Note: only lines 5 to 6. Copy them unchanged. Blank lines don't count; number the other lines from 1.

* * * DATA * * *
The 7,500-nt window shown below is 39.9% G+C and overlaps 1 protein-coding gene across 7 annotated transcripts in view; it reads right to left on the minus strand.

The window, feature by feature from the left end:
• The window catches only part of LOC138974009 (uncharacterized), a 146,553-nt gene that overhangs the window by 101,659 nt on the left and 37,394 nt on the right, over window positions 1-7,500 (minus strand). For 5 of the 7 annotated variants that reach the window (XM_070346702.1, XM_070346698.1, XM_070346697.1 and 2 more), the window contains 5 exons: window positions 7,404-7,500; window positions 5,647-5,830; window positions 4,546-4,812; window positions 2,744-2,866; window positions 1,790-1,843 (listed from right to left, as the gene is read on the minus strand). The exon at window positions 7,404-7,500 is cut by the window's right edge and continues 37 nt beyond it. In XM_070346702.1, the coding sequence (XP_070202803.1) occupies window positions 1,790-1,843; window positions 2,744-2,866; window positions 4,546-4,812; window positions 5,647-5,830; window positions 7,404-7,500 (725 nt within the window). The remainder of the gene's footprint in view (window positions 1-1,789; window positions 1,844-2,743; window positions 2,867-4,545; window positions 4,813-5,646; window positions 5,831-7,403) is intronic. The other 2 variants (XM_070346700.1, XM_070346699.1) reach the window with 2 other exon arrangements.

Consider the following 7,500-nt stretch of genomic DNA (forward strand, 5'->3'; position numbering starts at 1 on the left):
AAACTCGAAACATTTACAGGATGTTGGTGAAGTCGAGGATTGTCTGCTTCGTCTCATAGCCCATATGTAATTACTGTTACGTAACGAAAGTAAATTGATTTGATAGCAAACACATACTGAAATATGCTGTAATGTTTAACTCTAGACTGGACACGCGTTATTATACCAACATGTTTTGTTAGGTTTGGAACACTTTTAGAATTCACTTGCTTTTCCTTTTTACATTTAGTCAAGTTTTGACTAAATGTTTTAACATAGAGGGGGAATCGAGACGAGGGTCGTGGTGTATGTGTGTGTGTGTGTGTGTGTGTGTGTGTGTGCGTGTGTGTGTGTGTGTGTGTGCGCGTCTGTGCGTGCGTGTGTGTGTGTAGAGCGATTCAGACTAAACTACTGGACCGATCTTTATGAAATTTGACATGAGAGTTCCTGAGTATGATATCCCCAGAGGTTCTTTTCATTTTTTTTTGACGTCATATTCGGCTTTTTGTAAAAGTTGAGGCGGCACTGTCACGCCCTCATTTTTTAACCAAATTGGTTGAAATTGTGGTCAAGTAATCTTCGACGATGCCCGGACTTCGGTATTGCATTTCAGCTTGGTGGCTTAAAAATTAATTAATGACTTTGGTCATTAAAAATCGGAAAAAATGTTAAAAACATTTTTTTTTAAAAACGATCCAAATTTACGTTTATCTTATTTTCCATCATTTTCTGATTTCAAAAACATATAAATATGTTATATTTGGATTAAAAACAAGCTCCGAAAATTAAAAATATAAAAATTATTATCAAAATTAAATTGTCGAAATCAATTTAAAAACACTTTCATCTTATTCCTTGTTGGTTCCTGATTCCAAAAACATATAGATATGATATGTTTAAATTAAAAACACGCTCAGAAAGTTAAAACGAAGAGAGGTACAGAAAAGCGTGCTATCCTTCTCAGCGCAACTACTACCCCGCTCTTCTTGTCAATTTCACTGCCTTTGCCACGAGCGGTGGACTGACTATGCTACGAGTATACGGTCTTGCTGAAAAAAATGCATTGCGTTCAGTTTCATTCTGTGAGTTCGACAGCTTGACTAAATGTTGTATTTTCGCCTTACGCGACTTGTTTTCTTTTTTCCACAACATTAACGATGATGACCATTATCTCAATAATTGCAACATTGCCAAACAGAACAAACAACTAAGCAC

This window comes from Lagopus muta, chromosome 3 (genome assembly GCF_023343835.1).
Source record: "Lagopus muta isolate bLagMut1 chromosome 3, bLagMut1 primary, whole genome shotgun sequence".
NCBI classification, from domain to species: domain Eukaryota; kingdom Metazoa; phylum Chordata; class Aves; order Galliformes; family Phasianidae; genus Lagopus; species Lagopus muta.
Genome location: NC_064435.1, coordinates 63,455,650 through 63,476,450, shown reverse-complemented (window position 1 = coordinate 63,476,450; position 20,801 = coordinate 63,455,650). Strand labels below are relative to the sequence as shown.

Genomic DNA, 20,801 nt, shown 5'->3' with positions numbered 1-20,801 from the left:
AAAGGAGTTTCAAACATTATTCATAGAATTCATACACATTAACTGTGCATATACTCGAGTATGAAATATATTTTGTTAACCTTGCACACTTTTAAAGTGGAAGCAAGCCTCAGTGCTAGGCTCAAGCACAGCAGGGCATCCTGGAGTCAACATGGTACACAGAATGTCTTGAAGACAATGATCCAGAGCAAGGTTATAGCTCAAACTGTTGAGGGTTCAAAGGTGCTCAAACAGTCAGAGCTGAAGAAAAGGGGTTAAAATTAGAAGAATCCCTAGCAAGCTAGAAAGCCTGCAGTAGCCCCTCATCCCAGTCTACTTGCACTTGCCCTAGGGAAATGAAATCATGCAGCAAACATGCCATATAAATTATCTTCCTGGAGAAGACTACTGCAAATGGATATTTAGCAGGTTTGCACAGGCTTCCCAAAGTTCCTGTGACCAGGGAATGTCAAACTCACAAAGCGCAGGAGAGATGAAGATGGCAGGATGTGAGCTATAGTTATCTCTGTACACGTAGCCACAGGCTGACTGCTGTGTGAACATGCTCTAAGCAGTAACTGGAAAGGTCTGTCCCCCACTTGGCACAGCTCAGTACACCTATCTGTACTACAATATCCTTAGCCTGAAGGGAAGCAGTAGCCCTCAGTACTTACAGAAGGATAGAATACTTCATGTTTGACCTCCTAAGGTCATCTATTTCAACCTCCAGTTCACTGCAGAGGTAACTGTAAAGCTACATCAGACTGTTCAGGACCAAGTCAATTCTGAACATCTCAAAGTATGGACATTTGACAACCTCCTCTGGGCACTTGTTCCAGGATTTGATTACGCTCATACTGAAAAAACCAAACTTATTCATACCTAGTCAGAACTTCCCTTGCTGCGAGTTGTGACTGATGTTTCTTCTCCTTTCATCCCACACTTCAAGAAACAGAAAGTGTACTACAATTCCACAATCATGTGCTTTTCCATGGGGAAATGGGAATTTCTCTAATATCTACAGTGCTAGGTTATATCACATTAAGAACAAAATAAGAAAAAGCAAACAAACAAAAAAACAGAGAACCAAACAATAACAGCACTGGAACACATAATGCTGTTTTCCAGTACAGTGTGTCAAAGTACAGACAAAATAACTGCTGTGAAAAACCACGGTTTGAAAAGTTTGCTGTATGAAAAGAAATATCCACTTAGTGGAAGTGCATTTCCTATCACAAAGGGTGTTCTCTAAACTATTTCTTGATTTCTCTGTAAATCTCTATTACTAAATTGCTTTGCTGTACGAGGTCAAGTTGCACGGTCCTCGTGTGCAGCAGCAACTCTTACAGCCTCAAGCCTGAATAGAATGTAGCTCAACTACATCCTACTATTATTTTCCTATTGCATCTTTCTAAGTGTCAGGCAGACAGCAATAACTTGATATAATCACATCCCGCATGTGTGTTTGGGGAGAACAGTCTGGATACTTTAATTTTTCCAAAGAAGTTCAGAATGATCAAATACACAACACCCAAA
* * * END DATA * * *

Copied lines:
AAACTCGAAACATTTACAGGATGTTGGTGAAGTCGAGGATTGTCTGCTTCGTCTCATAGCCCATATGTAATTACTGTTACGTAACGAAAGTAAATTGATTTGATAGCAAACACATACTGAAATATGCTGTAATGTTTAACTCTAGACTGGACACGCGTTATTATACCAACATGTTTTGTTAGGTTTGGAACACTTTTAGAATTCACTTGCTTTTCCTTTTTACATTTAGTCAAGTTTTGACTAAATGTTTTAACATAGAGGGGGAATCGAGACGAGGGTCGTGGTGTATGTGTGTGTGTGTGTGTGTGTGTGTGTGTGTGCGTGTGTGTGTGTGTGTGTGTGCGCGTCTGTGCGTGCGTGTGTGTGTGTAGAGCGATTCAGACTAAACTACTGGACCGATCTTTATGAAATTTGACATGAGAGTTCCTGAGTATGATATCCCCAGAGGTTCTTTTCATTTTTTTTTGACGTCATATTCGGCTTTTTGTAAAAGTTGAGGCGGCACTGTCACGCCCTCATTTTTTAACCAAATTGGTTGAAATTGTGGTCAAGTAATCTTCGACGATGCCCGGACTTCGGTATTGCATTTCAGCTTGGTGGCTTAAAAATTAATTAATGACTTTGGTCATTAAAAATCGGAAAAAATGTTAAAAACATTTTTTTTTAAAAACGATCCAAATTTACGTTTATCTTATTTTCCATCATTTTCTGATTTCAAAAACATATAAATATGTTATATTTGGATTAAAAACAAGCTCCGAAAATTAAAAATATAAAAATTATTATCAAAATTAAATTGTCGAAATCAATTTAAAAACACTTTCATCTTATTCCTTGTTGGTTCCTGATTCCAAAAACATATAGATATGATATGTTTAAATTAAAAACACGCTCAGAAAGTTAAAACGAAGAGAGGTACAGAAAAGCGTGCTATCCTTCTCAGCGCAACTACTACCCCGCTCTTCTTGTCAATTTCACTGCCTTTGCCACGAGCGGTGGACTGACTATGCTACGAGTATACGGTCTTGCTGAAAAAAATGCATTGCGTTCAGTTTCATTCTGTGAGTTCGACAGCTTGACTAAATGTTGTATTTTCGCCTTACGCGACTTGTTTTCTTTTTTCCACAACATTAACGATGATGACCATTATCTCAATAATTGCAACATTGCCAAACAGAACAAACAACTAAGCAC

This window comes from Lagopus muta, chromosome 3 (genome assembly GCF_023343835.1).